Unfair, Unbalanced, and Very, Very Funny
September 2, 2003
was delighted by the news that a court had contemptuously thrown
out the Fox News lawsuit against the comedian Al Franken as
wholly without merit. Fox argued that Franken had violated
its trademark phrase fair and balanced by titling his new book
Lies and the Lying Liars Who Tell Them: A Fair and Balanced Look at
The subtitle is as silly as the
lawsuit, but its obviously meant as a joke. The book doesnt
sound funny to me; it sounds puerile and rather vicious. But for Fox News
to claim ownership of a phrase as common as fair and balanced is a
bit like claiming a copyright on the Lords Prayer.
Franken attacks not only Fox but
some people I like and respect. It hardly sounds as if hes elevating
public discourse himself. But I wouldnt ask him to. His genius is
for other things.
When I first saw Franken on
Saturday Night Live, back in the 1970s, I disliked him.
Clever, I thought, but more annoying than amusing. Then, years later, he
gave a mock-medical explanation of prostate surgery. Very poor taste, to
say the least. But as he proceeded with his clinical description of
catheters and scraping, he began twitching uncontrollably, until he fell
under his desk in vicarious agony. If Id laughed any harder Id
have had to call an ambulance.
Mock solemnity was
Frankens forte. In that department he rivaled the great Bob
Newhart. Playing a feckless war correspondent during the 1991 Gulf War,
he appeared with a satellite dish on his head, absurdly lost in the desert
while pretending to report with first-hand authority. He specialized in
playing confused guys trying to sound smart.
Best of all, perhaps, was his
comic creation Stuart Smalley, the multineurotic self-help counselor, full
of sage psychobabble like Denial aint just a river in
Egypt. The hapless Stuart always tried to cheer himself up with
the mantra Im good enough, Im smart enough, and
doggone it, people like me. Actually, people loved this
gentle loser, a triumph of sweet humor.
Franken left to do his own show, Saturday Night Live has
gotten worse and worse. When he was a regular performer and writer, its
humor was based on characters: the Church Lady, Hans and Franz, the
Ladies Man, and Stuart. You laughed at them, but you also pitied
their self-delusions and felt their humanity.
Lately the show has descended
into mere smirking smut. It dares you not to laugh. So I dont. In
fact, Ive quit watching it something I once thought
Id never do.
Now that both my parents have
passed on, I can confess freely that I dearly love a good dirty joke,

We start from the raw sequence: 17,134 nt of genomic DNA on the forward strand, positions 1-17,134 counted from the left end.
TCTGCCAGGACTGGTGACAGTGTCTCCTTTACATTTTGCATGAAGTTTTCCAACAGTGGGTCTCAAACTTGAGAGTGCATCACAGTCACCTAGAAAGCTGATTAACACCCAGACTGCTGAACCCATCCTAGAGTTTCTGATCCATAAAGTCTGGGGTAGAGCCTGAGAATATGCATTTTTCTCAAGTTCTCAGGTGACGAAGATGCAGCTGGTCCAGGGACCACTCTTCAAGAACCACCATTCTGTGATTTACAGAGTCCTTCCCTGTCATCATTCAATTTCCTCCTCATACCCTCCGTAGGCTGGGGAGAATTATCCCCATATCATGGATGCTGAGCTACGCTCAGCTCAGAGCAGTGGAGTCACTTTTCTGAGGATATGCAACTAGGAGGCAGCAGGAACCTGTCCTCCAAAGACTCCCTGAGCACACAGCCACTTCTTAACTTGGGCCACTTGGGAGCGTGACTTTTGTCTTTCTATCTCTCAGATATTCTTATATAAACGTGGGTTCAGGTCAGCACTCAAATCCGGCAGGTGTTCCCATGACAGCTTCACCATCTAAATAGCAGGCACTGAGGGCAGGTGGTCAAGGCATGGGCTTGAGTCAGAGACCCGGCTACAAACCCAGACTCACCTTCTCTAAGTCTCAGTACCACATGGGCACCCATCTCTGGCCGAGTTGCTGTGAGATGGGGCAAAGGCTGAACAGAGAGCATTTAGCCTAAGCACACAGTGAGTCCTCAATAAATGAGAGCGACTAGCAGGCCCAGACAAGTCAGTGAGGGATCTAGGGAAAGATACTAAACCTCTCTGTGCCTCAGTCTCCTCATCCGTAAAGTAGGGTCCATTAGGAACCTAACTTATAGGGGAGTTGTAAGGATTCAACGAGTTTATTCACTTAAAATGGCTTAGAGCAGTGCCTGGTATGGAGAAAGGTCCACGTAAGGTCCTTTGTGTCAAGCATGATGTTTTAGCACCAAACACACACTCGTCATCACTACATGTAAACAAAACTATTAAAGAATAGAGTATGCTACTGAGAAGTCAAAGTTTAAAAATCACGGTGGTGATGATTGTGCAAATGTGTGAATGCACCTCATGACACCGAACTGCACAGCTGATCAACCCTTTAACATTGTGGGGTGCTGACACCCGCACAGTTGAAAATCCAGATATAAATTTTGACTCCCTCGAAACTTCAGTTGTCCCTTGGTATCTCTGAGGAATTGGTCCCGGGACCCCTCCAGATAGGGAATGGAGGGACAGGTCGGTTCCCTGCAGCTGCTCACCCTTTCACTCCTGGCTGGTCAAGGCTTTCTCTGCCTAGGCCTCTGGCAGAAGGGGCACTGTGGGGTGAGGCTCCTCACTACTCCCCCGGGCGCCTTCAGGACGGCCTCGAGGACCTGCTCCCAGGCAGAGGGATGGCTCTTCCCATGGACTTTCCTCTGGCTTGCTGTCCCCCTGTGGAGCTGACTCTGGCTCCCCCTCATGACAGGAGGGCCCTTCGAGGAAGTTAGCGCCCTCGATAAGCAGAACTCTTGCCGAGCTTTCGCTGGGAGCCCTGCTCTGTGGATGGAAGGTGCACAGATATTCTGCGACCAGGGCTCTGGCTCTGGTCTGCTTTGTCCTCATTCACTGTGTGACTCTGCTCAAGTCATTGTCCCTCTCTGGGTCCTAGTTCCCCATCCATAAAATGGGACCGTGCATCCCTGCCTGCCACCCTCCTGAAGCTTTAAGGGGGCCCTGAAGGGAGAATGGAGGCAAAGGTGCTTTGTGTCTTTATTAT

especially one that involves Irishmen or Scotsmen. But it has to be funny
as well as dirty. I also love good clean jokes, especially if they involve
Irishmen or Scotsmen. I cant explain my tastes, but the Irish and
Scottish characters must have something to do with it.
Al Franken is Jewish, but
Ive never seen him do a Jewish joke. There must be dirty Jewish
jokes, but I cant remember any, unless you count jokes about
circumcision, which are rarely funny. Jewish humor is daring, mordant,
and hilarious, but, unless Ive missed something, seldom off-color.
Henny Youngman, Woody Allen, even Lenny Bruce rarely made a joke you
couldnt repeat to your pastor.
If its not anti-Semitic to
say so, I sometimes wonder if the Jews even realize how funny sex is.
Maybe only Christians can fully appreciate it. Sir Thomas Browne ventured
to say that copulating is the foolishest thing that a wise man does
in his whole life. It took guts to say that, yet again, as far
as I know nobody has ever publicly agreed or disagreed with him.
Which can mean only one thing.
The (now) infamous Pope Pius XII
taught that the sacrament of matrimony ennobles the act of
sexual intercourse. The orthodox Pope implicitly recognized that there is
something essentially ignoble (and potentially comical) about the sexual
desire of fallen man. That august pontiff put his finger on the whole
reason for the dirty jokes we love.
But I digress. I really mean to
say that Al Franken is one of the funniest men in America, and I wish
hed stick to comedy. When he talks politics, he descends to a
bilious mockery that isnt funny, doesnt become him, and
betrays everything Stuart Smalley stood for.